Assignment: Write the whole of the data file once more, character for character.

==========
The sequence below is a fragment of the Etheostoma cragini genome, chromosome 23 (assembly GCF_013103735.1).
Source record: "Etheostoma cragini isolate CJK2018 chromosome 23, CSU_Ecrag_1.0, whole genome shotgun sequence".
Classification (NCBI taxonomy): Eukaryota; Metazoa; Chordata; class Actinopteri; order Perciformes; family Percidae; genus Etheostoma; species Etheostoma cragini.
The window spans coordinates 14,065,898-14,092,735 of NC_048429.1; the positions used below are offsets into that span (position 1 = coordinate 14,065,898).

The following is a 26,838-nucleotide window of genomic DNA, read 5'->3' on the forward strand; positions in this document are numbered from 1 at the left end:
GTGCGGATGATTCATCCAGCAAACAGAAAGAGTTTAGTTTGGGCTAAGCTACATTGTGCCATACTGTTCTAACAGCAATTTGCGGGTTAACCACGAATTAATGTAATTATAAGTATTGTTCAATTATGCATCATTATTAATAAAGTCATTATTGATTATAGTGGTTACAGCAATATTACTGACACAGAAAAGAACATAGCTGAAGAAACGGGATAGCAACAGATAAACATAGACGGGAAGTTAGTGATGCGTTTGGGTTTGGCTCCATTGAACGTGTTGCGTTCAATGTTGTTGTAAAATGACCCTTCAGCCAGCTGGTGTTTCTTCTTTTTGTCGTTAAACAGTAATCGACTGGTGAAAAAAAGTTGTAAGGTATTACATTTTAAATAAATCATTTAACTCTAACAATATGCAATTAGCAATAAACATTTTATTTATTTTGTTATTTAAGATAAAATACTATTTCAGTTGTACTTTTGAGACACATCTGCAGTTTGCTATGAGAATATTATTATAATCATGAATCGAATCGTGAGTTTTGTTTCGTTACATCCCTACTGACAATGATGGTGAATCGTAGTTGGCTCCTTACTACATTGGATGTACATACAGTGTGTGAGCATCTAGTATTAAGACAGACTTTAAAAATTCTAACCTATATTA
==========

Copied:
The sequence below is a fragment of the Etheostoma cragini genome, chromosome 23 (assembly GCF_013103735.1).
Source record: "Etheostoma cragini isolate CJK2018 chromosome 23, CSU_Ecrag_1.0, whole genome shotgun sequence".
Classification (NCBI taxonomy): Eukaryota; Metazoa; Chordata; class Actinopteri; order Perciformes; family Percidae; genus Etheostoma; species Etheostoma cragini.
The window spans coordinates 14,065,898-14,092,735 of NC_048429.1; the positions used below are offsets into that span (position 1 = coordinate 14,065,898).

The following is a 26,838-nucleotide window of genomic DNA, read 5'->3' on the forward strand; positions in this document are numbered from 1 at the left end:
GTGCGGATGATTCATCCAGCAAACAGAAAGAGTTTAGTTTGGGCTAAGCTACATTGTGCCATACTGTTCTAACAGCAATTTGCGGGTTAACCACGAATTAATGTAATTATAAGTATTGTTCAATTATGCATCATTATTAATAAAGTCATTATTGATTATAGTGGTTACAGCAATATTACTGACACAGAAAAGAACATAGCTGAAGAAACGGGATAGCAACAGATAAACATAGACGGGAAGTTAGTGATGCGTTTGGGTTTGGCTCCATTGAACGTGTTGCGTTCAATGTTGTTGTAAAATGACCCTTCAGCCAGCTGGTGTTTCTTCTTTTTGTCGTTAAACAGTAATCGACTGGTGAAAAAAAGTTGTAAGGTATTACATTTTAAATAAATCATTTAACTCTAACAATATGCAATTAGCAATAAACATTTTATTTATTTTGTTATTTAAGATAAAATACTATTTCAGTTGTACTTTTGAGACACATCTGCAGTTTGCTATGAGAATATTATTATAATCATGAATCGAATCGTGAGTTTTGTTTCGTTACATCCCTACTGACAATGATGGTGAATCGTAGTTGGCTCCTTACTACATTGGATGTACATACAGTGTGTGAGCATCTAGTATTAAGACAGACTTTAAAAATTCTAACCTATATTA